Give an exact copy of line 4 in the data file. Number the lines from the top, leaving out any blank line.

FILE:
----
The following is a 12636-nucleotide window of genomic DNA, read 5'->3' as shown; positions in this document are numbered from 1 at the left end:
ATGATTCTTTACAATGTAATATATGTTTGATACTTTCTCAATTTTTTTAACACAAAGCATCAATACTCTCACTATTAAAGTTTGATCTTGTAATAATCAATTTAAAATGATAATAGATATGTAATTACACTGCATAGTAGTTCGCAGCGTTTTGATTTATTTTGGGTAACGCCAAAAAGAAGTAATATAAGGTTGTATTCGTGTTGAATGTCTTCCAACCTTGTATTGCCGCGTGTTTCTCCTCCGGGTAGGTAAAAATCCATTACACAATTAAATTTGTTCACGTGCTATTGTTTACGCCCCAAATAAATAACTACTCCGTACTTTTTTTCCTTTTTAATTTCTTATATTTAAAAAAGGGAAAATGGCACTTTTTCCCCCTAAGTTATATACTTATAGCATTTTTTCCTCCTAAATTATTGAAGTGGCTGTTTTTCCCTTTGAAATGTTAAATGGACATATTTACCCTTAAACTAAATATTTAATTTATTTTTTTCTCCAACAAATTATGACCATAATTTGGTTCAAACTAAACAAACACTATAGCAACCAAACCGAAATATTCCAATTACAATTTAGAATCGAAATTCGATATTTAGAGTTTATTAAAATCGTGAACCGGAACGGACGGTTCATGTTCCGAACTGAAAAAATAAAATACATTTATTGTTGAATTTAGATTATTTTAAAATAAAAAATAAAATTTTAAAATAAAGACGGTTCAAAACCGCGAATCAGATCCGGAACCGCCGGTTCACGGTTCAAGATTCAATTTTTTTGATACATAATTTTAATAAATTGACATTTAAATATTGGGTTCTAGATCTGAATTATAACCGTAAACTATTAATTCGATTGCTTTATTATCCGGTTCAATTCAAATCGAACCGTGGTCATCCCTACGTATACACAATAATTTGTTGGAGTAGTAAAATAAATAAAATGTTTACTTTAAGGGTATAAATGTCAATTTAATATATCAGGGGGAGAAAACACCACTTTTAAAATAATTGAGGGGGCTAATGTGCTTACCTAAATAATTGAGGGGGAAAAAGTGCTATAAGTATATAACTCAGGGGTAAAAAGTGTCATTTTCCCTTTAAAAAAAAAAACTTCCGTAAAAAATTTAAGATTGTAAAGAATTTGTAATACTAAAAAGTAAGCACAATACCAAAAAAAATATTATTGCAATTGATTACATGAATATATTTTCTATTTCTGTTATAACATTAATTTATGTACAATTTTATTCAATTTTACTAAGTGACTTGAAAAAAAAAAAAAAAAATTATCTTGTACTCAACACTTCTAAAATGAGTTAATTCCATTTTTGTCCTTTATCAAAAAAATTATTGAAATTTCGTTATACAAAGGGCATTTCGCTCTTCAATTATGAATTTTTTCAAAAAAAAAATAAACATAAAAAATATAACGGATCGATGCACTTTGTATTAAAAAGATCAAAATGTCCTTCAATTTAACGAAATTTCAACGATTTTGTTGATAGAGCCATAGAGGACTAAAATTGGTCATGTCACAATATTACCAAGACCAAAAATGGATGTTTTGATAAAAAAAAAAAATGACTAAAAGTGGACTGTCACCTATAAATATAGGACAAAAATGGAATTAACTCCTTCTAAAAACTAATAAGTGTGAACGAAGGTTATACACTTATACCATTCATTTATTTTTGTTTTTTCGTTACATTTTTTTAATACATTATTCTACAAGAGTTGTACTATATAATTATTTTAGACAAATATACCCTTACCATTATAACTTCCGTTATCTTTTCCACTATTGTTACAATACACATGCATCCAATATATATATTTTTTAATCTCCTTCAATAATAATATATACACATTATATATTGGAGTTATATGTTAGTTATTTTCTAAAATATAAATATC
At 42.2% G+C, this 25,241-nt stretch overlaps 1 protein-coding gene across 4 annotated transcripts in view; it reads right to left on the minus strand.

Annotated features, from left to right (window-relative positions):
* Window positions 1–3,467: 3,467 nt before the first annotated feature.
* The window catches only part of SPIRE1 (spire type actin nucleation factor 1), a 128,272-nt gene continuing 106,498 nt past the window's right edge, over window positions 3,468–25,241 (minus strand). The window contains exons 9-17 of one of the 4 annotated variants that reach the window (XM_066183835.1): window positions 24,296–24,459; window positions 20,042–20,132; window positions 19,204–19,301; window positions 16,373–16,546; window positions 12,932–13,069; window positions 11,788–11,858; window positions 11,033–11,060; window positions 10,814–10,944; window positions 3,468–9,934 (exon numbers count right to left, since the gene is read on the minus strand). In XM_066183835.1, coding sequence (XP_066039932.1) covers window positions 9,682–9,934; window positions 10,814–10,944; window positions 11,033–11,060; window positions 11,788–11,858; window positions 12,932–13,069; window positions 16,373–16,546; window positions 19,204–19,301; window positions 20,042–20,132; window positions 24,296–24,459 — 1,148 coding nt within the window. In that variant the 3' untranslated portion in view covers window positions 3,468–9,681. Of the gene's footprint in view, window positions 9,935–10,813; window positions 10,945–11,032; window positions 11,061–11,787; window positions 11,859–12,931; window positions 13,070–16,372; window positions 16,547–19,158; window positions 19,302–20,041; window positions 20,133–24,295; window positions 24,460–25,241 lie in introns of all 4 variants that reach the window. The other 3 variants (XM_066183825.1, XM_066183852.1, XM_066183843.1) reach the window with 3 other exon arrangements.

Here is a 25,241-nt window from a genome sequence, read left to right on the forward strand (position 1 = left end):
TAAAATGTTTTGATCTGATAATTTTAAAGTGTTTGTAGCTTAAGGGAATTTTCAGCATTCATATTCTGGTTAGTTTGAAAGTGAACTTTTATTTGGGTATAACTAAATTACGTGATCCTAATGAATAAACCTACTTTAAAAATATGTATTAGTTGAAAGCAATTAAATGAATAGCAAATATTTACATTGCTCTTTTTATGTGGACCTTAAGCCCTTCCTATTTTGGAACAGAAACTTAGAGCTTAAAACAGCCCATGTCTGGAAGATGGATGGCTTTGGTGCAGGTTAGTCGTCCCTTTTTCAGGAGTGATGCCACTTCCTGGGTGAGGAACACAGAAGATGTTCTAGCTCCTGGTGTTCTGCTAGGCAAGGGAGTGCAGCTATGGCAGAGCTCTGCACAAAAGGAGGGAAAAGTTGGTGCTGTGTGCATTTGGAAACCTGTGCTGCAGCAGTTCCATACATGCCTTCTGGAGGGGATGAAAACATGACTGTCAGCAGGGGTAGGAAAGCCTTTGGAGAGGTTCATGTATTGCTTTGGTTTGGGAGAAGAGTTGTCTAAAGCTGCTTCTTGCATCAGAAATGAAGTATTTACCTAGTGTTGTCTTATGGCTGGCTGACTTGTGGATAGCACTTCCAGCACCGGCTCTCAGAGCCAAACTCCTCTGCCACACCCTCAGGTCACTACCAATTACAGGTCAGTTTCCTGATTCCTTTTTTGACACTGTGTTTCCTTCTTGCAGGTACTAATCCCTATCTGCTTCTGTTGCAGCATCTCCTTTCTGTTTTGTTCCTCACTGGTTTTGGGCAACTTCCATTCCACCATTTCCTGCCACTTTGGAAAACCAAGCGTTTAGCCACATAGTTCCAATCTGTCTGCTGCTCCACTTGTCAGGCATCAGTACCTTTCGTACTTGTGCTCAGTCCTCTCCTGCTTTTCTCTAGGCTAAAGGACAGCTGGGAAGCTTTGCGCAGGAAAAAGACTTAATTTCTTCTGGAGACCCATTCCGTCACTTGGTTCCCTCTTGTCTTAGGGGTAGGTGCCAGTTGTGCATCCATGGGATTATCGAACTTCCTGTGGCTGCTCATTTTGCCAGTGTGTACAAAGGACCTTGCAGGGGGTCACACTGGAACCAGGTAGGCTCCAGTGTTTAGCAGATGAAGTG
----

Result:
Annotated features, from left to right (window-relative positions):